I’ve had a chance since posting the above to review all the above material and to compare images of WATER GIPSY and CONNIE V. Morrie relies heavily on the Register of British Ships and it leads him into a whole bunch of traps because, for various reasons, the information is frequently dodgy. I’ve discussed this with him before. He infers that CONNIE V was built new in 1935 for Valintine, and that’s exactly what I’ve always thought until now. WATER GIPSY (another image attached) was launched in October 1934 for C. Miller by Cox & Filmer (Speedcraft Boat Co) with dimensions 32ft x 8ft 6in. She was a slightly extended version of a 30 footer built by Cox & Filmer for one Martin (haven’t identified her yet). Miller used WATER GIPSY for a while (eg Marjorie Miller visited yacht LITTLE JIM from her on 2/2/35) and then she “disappears”. Now, if you compare my image of WATER GIPSY with the image of CONNIE V in Paul Titchener’s highly erroneous article above (I assume whoever posted it had PT’s copyright permission), which was based solely on family anecdote I imagine, as Paul married Valintine’s daughter, you will clearly observe that the two boats are identical back to the aft end of the clerestory. It is obvious to me that the truth is in the cracks between the various versions. I think this is what happened.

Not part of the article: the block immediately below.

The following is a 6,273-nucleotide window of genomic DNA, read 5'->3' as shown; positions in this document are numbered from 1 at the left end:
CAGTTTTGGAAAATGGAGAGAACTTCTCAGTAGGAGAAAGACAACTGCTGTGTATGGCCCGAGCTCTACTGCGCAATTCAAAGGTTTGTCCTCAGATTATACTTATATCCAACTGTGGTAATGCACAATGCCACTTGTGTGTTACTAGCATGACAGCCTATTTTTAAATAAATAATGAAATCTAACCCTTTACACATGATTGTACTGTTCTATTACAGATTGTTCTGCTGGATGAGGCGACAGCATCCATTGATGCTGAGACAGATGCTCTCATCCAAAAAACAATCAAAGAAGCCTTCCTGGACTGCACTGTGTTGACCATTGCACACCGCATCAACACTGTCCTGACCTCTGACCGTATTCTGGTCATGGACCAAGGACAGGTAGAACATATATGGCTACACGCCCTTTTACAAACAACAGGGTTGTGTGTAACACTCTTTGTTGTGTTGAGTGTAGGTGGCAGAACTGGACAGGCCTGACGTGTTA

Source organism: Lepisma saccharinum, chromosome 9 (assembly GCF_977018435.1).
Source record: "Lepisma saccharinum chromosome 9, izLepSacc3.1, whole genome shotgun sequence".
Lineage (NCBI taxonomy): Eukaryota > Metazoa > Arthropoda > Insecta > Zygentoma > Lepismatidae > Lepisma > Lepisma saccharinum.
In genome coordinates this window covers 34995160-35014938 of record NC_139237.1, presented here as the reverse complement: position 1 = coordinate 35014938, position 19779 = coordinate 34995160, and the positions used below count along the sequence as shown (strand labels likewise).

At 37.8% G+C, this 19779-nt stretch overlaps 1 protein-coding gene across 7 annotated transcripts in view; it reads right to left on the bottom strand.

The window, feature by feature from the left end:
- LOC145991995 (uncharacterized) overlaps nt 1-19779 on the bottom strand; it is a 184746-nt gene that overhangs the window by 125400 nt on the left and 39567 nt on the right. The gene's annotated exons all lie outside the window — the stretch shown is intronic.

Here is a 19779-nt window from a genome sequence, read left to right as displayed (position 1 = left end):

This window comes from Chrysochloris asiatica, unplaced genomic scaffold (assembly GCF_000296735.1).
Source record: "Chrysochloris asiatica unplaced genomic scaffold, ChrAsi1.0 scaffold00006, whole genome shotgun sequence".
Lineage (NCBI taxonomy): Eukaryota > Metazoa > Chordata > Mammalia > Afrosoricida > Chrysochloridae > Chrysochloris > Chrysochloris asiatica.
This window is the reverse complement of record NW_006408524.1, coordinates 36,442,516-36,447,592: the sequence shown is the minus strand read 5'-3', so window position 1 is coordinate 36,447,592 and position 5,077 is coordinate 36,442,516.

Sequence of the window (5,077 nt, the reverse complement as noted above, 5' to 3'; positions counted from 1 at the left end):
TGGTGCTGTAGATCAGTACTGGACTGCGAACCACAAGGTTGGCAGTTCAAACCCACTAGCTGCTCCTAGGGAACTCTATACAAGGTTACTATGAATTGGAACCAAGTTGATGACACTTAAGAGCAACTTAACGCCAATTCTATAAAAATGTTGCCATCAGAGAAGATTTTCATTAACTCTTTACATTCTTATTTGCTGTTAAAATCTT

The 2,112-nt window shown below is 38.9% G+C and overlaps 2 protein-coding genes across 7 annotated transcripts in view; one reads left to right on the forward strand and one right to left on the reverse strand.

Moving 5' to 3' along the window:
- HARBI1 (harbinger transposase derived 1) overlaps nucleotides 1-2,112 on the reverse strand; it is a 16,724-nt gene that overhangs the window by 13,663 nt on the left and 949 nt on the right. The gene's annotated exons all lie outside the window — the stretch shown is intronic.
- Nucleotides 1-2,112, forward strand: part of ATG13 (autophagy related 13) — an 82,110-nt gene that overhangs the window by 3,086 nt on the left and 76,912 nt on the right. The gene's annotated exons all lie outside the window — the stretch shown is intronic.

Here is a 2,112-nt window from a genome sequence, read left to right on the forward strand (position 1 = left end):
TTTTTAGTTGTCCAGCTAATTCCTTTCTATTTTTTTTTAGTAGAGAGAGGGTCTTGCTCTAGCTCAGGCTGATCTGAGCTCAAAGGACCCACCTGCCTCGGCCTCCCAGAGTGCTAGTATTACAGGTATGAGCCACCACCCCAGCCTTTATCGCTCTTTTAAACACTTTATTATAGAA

WATER GIPSY was obviously a bit of a problem, ergonomically. She had no cockpit, had a pair of davits across the counter, and would have been a pain to handle. Valintine bought her in 1937, renamed her CONNIE V after Mrs. V, had her lengthened to her final dimension of 38ft, with the provision of a cockpit, coaming and dodger over…..much more user friendly. The work was undoubtedly done by Lanes who also fitted her with a Chrysler Crown in September 1939. That was after the Kawau petrol fire in January 1939 when Valintine scuttled her by chopping a hole in her hull, saving the boat. It may also have been after he sold her to E.M. Henry (Lambourne bought her from Henry). She remained in the Lambourne family until 1956 or so but Lambourne obligingly changed her name to ROBYN GAE on 14/11/49 at the time Lanes launched the second CONNIE V for Valintine.
There’s a whiff of assumption in the above which I detest in others………………….
Built in the mid 1930s by Cox & Filmer in 1938. Originally had a converted Studebaker truck engine later replaced with a Kermath & the Studebaker was sold to Bill Waters, who put it in the Gay Dawn when he built her. Owned by the (John?) Wrightson family in the 1940s & 50s.
Will obviously have a diesel now — would also like to know where she is if any one knows contact Ken Ricketts on firstname.lastname@example.org